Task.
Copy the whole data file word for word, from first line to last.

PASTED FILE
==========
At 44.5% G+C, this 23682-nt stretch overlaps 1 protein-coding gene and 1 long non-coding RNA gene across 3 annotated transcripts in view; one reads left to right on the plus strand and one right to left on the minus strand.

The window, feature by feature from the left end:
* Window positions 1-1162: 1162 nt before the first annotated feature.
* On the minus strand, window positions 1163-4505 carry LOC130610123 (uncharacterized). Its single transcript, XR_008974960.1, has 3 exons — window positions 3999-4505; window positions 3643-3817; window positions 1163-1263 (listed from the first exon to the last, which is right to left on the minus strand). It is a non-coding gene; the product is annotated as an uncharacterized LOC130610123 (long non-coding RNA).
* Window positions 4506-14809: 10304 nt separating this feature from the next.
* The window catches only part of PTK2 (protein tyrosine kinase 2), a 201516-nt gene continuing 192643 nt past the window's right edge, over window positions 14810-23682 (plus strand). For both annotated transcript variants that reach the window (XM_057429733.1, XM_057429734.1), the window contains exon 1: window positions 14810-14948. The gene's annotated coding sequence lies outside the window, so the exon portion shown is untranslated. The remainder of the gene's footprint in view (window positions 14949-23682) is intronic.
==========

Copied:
At 44.5% G+C, this 23682-nt stretch overlaps 1 protein-coding gene and 1 long non-coding RNA gene across 3 annotated transcripts in view; one reads left to right on the plus strand and one right to left on the minus strand.

The window, feature by feature from the left end:
* Window positions 1-1162: 1162 nt before the first annotated feature.
* On the minus strand, window positions 1163-4505 carry LOC130610123 (uncharacterized). Its single transcript, XR_008974960.1, has 3 exons — window positions 3999-4505; window positions 3643-3817; window positions 1163-1263 (listed from the first exon to the last, which is right to left on the minus strand). It is a non-coding gene; the product is annotated as an uncharacterized LOC130610123 (long non-coding RNA).
* Window positions 4506-14809: 10304 nt separating this feature from the next.
* The window catches only part of PTK2 (protein tyrosine kinase 2), a 201516-nt gene continuing 192643 nt past the window's right edge, over window positions 14810-23682 (plus strand). For both annotated transcript variants that reach the window (XM_057429733.1, XM_057429734.1), the window contains exon 1: window positions 14810-14948. The gene's annotated coding sequence lies outside the window, so the exon portion shown is untranslated. The remainder of the gene's footprint in view (window positions 14949-23682) is intronic.